Looking for a benchmark? Try Southern states

Highlights from HCIA/Mercer's top 100 list

Which hospitals are delivering the most cost-efficient and highest quality medical care? Each year since 1993, HCIA Inc. and William M. Mercer have identified the hospitals that excel in measures related to clinical practices, operations, and financial management. Here are highlights of the 1997 study, 100 Top Hospitals-Benchmarks for Success. (See list of nine measures, p. 48.)

1. Southern and Western hospitals top the list. For the third consecutive year, the South has dominated the group of top performers, claiming 50% of all benchmark hospitals. In fact, 35% of all benchmark hospitals are found in just three states: 17 in Florida, 10 in Tennessee, and eight in Texas. Those Southern hospitals performed better than other benchmark hospitals in the following areas:

· complications;

· average length of stay (LOS);

· profitability;

· growth in outpatient revenue;

· long-term growth in equity;

· total asset turnover ratio.

Western hospitals are giving the South a run for its money, however. Both areas display a nearly equal proportion of top-performing hospitals this year: 4.2 and 4.0, respectively. (For the past three years, the regions were nearly equal in the percentage of benchmark hospitals.) Western hospitals outperformed U.S. hospitals in these areas:

· average LOS;

· expenses;

· profitability;

· proportion of outpatient revenue;

· growth in total facility;

· occupancy;

· long-term growth in equity;

· total asset turnover ratio.

Why the superior performance in the two regions? The South has been a hot spot for battles over market share by investor-owned chains, and the West has the most managed care coverage, says George D. Pillari, chairman and chief executive officer of HCIA. For example, nine Florida hospitals on the benchmark list are owned by Columbia/HCA. "The resulting environment has forced hospitals in these areas to seriously pursue improvement, particularly with regard to price and quality of care," he says.

2. Northeast and North Central regions still lag behind. With 17 and 15 top-performing hospitals, respectively, these regions were nearly tied. The Northeast improved somewhat this year, with 2.7% hospitals represented (up from 1.1% last year). The North Central region had 1.9% hospitals represented among this year's winners (down from 2.8% last year). The relatively small number of top-performing hospitals in the Northeast and North Central regions reflects these challenges:

· higher median average LOS;

· higher expenses;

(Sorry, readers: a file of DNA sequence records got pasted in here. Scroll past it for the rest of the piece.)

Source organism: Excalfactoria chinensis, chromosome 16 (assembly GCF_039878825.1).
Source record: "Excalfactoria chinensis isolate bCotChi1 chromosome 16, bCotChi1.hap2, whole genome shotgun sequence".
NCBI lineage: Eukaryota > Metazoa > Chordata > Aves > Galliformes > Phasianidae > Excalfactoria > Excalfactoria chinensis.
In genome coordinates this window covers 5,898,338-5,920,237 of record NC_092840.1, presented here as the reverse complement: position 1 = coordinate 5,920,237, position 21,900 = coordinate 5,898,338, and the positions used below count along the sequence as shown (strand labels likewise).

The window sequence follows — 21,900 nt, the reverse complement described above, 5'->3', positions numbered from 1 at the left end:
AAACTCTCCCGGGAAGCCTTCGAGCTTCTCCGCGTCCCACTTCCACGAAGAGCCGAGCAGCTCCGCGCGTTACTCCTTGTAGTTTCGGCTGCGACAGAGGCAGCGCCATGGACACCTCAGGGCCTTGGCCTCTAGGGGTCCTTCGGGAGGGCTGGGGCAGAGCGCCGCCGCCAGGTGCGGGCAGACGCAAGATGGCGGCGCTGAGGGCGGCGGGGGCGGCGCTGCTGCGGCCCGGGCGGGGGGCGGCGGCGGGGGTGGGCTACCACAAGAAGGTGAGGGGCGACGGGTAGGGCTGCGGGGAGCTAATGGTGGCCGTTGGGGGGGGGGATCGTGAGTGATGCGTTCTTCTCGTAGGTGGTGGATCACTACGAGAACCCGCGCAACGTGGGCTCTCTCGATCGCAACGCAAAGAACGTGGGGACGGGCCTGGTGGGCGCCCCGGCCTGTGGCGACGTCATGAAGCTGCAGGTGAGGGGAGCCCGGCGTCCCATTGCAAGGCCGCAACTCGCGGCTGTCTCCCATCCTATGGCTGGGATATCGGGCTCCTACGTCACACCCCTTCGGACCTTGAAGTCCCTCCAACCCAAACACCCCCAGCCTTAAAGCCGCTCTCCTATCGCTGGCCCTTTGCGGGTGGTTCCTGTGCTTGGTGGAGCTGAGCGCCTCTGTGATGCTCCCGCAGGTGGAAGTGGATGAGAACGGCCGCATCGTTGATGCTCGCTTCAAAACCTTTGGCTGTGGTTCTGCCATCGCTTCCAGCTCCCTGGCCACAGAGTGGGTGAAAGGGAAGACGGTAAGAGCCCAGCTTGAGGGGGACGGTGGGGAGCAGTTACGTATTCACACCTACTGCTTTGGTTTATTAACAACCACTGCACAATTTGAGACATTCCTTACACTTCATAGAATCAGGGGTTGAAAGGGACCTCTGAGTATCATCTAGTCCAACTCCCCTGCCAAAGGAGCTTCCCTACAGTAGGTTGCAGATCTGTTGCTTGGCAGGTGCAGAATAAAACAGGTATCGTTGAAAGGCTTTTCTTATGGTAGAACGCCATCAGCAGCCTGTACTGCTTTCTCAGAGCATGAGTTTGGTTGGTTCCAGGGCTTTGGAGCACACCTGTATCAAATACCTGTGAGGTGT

· lower profitability;

· lower proportion of outpatient revenue;

· lower long-term growth in equity;

· lower total asset turnover ratio.

3. Five-year trends compared in 1997 study. A new feature of the just-released study is the comparison of performance measurement data from the five years from 1992 to 1996 with those from 1997. The most significant trends occurred in these measures:

· decreased average LOS every year in every peer group (at 28%, teaching and major teaching hospitals had the greatest decrease in the five-year period);

· proportion of outpatient revenue, which displayed at least a 22% increase and grew each year in every peer group;

· decreased total facility occupancy rate every year in every peer group (at 13.4%, non-teaching hospitals had the greatest decrease in occupancy rate over the five-year period).

4. Level of managed care penetration compared. For the first time, the study also stratified hospitals by level of managed care penetration (percentage of residents in the hospitals' metropolitan statistical areas enrolled in managed care plans). Data from the American Association of Health Plans was used to determine high, medium, and low managed care groups. They found the following:

· Average LOS declined as managed care penetration increased. The median average LOS for hospitals with a high level of managed care penetration, 4.08 days in 1996, was nearly 18% lower than that for hospitals with a low level, 4.96 days.

· Expenses decreased as penetration increased. The median case mix- and wage-adjusted expense per adjusted discharge was $4,170 at low managed care hospitals and only $3,840 at high managed care hospitals in 1996.

· The proportion of outpatient revenue decreased as the level of managed care penetration increased. The median low managed care hospital derived 36.4% of its revenue from outpatient services in 1996, while the median high managed care hospital derived only 29 percent. "This could be caused, in part, by the tendency of managed care payers to treat patients in clinical settings outside of hospitals," Pillari says.

For a complete summary of the study, see http:// www.hcia.com or http://www.mercer.com. To buy the full study, contact HCIA at (800) 568-3282.